Date of Award

12-2018

Embargo Period

11-2018

Degree Type

Thesis

Degree Name

Doctor of Philosophy (PhD)

School

Business

Faculty

Education, Business & Science

First Advisor

Professor Anthony Williams

Second Advisor

Associate Professor Maria Northcote

Third Advisor

Associate Professor Lisa Barnes

ANZSRC / FoR Code

130103 Higher Education

Abstract

The Australian University Accounting Academic (AUAA) is located in an environment which is undergoing constant change and impacts AUAAs in a variety of ways. These create pressure points that AUAAs experience and which they value, are challenged by, or affects their outlook. AUAAs are frequently not fully informed about these changes, and may not fully understand them and, as a consequence of not having the power to hold back these changes, AUAAs have little option other than to adapt. These changes challenge the traditional perception of a university accounting academic, which can cause role conflict for those AUAAs who hold onto that perception of the traditional academic role, which may not align with the expectations of the role held by other parties (e.g., university administrators or students). Where this perception is not in conflict with the changing requirements of the AUAA’s role, there is enjoyment and satisfaction.

This study considers the context of AUAAs and the impact this context has on the work of AUAAs, using a lived experience study to understand how the changing environment is effecting these academics. A hermeneutic phenomenological methodology was utilised so as to more fully understand the lived experience of AUAAs, using a multi-methods qualitaitve research approach. Role theory was used as a theoretical framework for considering the lived experience of AUAAs, and noted the role strain from potential role conflicts and role ambiguity arising from the AUAAs’ perceptions of what their role includes, and what they perceive students and university administrators expect of them, through the development of the TRAC framework of expectations.

The aspects of their work AUAAs value most are students who are well prepared for studying accounting at university and are engaged in their learning. They also value fair and manageable workloads and having freedom to research topics of personal interest. Alternatively, AUAAs encounter some challenges such as changing modes of teaching, research expectations, students’ ‘consumer/customer’ perspective and limited publishing opportunities. The projected outlook of AUAAs include continued growth in international student numbers, having to adapt their means of engaging with students and ongoing dissatisfaction with workload and research expectations.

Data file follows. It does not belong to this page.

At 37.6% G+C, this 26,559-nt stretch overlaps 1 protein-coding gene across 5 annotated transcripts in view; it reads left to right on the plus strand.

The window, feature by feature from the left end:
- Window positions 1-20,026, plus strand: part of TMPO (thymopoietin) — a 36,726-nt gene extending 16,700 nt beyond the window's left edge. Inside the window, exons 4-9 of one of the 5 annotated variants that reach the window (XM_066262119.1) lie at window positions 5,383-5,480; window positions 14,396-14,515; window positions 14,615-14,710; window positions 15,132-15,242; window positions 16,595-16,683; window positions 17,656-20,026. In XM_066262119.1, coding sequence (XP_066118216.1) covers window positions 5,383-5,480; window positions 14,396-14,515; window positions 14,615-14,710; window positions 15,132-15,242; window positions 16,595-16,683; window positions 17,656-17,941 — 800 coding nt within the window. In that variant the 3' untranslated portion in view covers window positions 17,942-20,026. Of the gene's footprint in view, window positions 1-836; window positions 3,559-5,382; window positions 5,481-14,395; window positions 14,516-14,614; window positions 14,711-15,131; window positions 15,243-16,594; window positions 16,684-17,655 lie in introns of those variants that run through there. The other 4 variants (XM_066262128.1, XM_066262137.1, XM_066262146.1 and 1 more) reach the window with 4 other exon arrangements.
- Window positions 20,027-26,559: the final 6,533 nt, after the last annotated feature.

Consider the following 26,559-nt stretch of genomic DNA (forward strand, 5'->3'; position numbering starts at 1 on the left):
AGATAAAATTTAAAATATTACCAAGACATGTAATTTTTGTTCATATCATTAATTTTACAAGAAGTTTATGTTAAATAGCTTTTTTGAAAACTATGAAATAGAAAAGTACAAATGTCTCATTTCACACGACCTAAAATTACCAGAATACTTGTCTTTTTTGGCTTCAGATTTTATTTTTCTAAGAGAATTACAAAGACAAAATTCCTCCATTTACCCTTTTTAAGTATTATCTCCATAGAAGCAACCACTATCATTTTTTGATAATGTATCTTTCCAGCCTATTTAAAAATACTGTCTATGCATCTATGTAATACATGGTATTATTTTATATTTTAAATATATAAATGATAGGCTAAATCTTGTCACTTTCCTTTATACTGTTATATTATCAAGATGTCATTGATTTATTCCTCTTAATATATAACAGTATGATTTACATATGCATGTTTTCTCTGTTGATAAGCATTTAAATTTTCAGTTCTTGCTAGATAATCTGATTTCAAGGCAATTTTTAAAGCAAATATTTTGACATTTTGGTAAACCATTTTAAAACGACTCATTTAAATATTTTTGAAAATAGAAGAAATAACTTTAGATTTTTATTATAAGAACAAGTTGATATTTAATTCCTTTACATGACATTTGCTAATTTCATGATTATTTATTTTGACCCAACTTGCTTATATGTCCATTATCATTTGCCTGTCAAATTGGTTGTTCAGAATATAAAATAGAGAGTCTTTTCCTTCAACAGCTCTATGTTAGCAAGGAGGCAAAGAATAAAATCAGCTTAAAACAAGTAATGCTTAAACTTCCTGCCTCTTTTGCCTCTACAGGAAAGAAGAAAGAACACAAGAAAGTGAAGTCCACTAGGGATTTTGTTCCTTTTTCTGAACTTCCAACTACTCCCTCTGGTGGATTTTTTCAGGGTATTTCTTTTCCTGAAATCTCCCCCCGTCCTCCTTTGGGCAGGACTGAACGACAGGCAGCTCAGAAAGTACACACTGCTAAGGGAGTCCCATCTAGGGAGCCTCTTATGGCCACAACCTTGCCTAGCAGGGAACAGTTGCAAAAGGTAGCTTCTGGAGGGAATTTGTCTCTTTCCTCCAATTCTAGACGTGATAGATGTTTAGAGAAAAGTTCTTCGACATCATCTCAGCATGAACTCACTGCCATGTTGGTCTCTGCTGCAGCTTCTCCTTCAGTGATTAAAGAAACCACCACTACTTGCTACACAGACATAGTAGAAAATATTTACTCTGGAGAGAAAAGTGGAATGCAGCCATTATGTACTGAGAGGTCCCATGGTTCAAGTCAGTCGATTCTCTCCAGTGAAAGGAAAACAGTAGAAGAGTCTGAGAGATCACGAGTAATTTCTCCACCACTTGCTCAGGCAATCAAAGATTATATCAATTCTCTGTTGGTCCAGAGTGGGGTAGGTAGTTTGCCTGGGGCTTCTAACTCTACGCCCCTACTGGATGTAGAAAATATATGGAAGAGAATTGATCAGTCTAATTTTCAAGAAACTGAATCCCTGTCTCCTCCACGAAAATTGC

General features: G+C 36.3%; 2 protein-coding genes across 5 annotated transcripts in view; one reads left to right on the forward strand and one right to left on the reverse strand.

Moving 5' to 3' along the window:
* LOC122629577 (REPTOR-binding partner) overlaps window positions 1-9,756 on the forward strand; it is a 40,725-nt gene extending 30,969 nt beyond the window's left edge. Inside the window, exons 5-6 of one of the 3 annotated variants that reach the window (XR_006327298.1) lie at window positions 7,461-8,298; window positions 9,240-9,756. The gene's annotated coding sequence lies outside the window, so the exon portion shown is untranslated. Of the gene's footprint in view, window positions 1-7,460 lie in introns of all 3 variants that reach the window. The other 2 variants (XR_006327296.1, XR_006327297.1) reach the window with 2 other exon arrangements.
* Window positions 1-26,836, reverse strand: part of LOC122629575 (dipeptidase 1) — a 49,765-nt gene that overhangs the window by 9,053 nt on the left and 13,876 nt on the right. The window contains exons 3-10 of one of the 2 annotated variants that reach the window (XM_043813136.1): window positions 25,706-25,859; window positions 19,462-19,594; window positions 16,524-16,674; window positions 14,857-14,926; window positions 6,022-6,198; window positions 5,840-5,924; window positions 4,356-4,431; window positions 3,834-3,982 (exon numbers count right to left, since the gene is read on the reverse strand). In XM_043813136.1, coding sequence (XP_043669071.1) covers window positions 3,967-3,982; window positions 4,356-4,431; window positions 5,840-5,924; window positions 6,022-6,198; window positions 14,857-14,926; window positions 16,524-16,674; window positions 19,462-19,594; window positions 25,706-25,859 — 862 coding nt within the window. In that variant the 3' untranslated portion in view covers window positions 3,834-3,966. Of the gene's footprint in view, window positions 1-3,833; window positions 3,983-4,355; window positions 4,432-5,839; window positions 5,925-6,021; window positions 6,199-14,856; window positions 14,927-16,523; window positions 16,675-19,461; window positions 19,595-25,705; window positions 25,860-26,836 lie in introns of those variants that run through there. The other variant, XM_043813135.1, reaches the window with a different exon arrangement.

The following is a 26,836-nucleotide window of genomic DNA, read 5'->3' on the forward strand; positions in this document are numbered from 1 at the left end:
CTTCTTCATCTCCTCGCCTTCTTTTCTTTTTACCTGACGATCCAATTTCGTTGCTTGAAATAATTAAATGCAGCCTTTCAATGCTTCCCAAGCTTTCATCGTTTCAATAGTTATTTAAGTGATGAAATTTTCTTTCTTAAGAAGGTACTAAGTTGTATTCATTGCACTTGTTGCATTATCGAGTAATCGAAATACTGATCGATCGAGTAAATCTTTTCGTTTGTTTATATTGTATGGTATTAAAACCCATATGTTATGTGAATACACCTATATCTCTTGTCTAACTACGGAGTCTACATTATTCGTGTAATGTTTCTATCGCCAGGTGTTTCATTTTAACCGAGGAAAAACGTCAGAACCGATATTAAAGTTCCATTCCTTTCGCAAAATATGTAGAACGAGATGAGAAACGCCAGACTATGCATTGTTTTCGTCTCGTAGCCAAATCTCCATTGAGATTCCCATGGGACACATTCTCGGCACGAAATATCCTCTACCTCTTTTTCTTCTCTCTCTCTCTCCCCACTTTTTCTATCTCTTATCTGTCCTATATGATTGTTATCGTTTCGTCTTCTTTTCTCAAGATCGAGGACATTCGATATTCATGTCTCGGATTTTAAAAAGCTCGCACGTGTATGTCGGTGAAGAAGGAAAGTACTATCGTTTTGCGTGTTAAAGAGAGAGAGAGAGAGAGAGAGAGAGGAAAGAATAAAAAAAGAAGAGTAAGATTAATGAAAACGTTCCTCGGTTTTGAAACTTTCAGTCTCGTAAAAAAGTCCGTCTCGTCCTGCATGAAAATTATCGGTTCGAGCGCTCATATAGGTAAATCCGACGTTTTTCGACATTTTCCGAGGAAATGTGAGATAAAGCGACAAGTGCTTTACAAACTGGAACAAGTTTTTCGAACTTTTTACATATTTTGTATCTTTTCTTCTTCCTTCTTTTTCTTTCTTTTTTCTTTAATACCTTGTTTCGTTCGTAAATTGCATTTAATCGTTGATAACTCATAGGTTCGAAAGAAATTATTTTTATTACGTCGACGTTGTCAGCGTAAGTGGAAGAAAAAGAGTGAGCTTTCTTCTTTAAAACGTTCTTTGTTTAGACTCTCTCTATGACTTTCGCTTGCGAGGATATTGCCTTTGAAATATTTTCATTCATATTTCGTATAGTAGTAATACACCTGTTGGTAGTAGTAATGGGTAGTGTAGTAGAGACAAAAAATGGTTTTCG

The original contribution of this study is in adding to the knowledge around role theory by using a lived experience methodology and situating it within the university discipline of accounting. The study describes the AUAAs’ lived experience by giving them voice to share their outlook, and the issues that they value and are challenged by, rather than merely reporting their views on predetermined issues and topics.

AUAAs, like most academics in the Australian university system, are confronting an ever-changing landscape. This study demonstrates the need for the AUAA to adapt to the new vista that is the environment of the lived experience of AUAAs.

Creative Commons License

Creative Commons Attribution-Noncommercial-No Derivative Works 4.0 License
This work is licensed under a Creative Commons Attribution-Noncommercial-No Derivative Works 4.0 License.

Comments

Used by permission: the author.

Recommended Citation

Long, W. R. (2018). Australian university accounting academics: The lived experience (Doctoral dissertation). Avondale College of Higher Education, Cooranbong, Australia.

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